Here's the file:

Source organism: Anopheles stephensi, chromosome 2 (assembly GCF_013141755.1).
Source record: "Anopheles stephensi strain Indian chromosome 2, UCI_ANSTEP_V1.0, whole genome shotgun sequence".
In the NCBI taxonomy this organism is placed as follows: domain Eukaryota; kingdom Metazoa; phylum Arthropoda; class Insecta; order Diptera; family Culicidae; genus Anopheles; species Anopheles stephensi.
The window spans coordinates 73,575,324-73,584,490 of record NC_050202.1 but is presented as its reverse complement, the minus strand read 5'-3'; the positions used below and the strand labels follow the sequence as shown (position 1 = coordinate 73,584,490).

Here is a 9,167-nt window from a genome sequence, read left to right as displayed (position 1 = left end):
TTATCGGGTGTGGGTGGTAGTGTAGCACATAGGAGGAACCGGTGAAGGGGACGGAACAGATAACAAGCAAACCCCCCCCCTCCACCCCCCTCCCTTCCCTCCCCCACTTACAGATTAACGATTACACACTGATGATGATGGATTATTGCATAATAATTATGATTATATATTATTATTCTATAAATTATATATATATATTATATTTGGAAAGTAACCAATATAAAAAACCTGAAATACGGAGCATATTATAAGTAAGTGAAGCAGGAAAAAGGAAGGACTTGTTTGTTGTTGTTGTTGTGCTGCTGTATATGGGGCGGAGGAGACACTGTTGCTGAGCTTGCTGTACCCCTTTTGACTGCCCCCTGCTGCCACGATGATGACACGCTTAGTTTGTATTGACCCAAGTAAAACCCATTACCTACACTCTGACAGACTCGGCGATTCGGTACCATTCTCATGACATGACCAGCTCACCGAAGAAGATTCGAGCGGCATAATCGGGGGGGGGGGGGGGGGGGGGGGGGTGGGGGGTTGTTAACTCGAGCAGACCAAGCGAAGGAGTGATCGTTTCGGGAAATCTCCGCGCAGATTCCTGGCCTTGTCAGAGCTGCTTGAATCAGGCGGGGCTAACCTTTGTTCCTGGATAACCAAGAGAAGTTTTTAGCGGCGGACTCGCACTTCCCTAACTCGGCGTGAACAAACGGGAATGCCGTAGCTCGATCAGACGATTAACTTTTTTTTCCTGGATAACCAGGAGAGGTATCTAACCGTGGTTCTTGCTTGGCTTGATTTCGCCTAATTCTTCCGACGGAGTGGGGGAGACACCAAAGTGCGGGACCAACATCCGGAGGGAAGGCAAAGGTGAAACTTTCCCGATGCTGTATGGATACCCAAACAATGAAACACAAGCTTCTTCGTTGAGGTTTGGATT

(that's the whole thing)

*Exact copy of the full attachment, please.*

Source organism: Anopheles stephensi, chromosome 2 (assembly GCF_013141755.1).
Source record: "Anopheles stephensi strain Indian chromosome 2, UCI_ANSTEP_V1.0, whole genome shotgun sequence".
In the NCBI taxonomy this organism is placed as follows: domain Eukaryota; kingdom Metazoa; phylum Arthropoda; class Insecta; order Diptera; family Culicidae; genus Anopheles; species Anopheles stephensi.
The window spans coordinates 73,575,324-73,584,490 of record NC_050202.1 but is presented as its reverse complement, the minus strand read 5'-3'; the positions used below and the strand labels follow the sequence as shown (position 1 = coordinate 73,584,490).

Here is a 9,167-nt window from a genome sequence, read left to right as displayed (position 1 = left end):
TTATCGGGTGTGGGTGGTAGTGTAGCACATAGGAGGAACCGGTGAAGGGGACGGAACAGATAACAAGCAAACCCCCCCCCTCCACCCCCCTCCCTTCCCTCCCCCACTTACAGATTAACGATTACACACTGATGATGATGGATTATTGCATAATAATTATGATTATATATTATTATTCTATAAATTATATATATATATTATATTTGGAAAGTAACCAATATAAAAAACCTGAAATACGGAGCATATTATAAGTAAGTGAAGCAGGAAAAAGGAAGGACTTGTTTGTTGTTGTTGTTGTGCTGCTGTATATGGGGCGGAGGAGACACTGTTGCTGAGCTTGCTGTACCCCTTTTGACTGCCCCCTGCTGCCACGATGATGACACGCTTAGTTTGTATTGACCCAAGTAAAACCCATTACCTACACTCTGACAGACTCGGCGATTCGGTACCATTCTCATGACATGACCAGCTCACCGAAGAAGATTCGAGCGGCATAATCGGGGGGGGGGGGGGGGGGGGGGGGGTGGGGGGTTGTTAACTCGAGCAGACCAAGCGAAGGAGTGATCGTTTCGGGAAATCTCCGCGCAGATTCCTGGCCTTGTCAGAGCTGCTTGAATCAGGCGGGGCTAACCTTTGTTCCTGGATAACCAAGAGAAGTTTTTAGCGGCGGACTCGCACTTCCCTAACTCGGCGTGAACAAACGGGAATGCCGTAGCTCGATCAGACGATTAACTTTTTTTTCCTGGATAACCAGGAGAGGTATCTAACCGTGGTTCTTGCTTGGCTTGATTTCGCCTAATTCTTCCGACGGAGTGGGGGAGACACCAAAGTGCGGGACCAACATCCGGAGGGAAGGCAAAGGTGAAACTTTCCCGATGCTGTATGGATACCCAAACAATGAAACACAAGCTTCTTCGTTGAGGTTTGGATT